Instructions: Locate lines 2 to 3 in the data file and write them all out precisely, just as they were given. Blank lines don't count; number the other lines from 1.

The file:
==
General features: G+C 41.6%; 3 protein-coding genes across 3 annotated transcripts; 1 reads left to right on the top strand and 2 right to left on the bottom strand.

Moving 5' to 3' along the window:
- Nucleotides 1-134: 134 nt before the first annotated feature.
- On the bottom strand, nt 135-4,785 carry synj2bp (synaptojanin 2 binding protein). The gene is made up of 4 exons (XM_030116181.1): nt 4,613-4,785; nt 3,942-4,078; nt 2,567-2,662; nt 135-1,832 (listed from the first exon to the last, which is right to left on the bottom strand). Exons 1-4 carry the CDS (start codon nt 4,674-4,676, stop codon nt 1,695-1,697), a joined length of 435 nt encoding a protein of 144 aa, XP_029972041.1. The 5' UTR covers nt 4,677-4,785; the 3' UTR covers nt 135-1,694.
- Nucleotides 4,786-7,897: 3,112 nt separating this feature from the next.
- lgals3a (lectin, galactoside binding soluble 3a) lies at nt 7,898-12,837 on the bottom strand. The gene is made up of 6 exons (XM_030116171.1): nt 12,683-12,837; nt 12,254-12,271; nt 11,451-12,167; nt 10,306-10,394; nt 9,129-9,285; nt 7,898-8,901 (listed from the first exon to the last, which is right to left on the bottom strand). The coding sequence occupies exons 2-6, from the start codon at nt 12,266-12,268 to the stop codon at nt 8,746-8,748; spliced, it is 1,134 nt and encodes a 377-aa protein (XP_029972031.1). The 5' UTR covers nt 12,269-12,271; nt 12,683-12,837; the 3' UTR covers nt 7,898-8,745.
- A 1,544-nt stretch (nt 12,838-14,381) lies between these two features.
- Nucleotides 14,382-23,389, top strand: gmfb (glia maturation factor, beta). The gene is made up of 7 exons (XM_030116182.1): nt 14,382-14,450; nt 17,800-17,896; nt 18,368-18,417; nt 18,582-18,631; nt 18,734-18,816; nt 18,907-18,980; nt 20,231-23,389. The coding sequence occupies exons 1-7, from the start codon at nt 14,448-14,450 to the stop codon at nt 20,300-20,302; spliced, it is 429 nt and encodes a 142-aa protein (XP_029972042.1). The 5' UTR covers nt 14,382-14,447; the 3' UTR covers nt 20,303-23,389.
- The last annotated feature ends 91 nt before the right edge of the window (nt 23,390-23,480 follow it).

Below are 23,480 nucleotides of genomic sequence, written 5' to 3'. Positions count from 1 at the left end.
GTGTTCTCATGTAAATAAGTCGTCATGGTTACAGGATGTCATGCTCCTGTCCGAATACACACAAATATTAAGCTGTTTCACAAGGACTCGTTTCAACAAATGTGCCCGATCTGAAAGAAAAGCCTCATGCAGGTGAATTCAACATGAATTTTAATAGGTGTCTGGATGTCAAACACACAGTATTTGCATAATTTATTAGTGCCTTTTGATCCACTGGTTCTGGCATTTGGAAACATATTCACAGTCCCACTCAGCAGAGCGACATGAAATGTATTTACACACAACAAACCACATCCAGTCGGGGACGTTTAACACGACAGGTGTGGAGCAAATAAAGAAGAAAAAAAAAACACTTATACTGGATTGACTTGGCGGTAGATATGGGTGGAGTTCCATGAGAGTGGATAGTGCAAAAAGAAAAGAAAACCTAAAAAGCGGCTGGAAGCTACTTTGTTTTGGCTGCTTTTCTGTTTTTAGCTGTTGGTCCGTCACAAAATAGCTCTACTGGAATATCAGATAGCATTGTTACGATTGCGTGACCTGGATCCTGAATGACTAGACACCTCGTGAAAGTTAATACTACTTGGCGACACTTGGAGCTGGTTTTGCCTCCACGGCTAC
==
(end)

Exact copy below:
Moving 5' to 3' along the window:
- Nucleotides 1-134: 134 nt before the first annotated feature.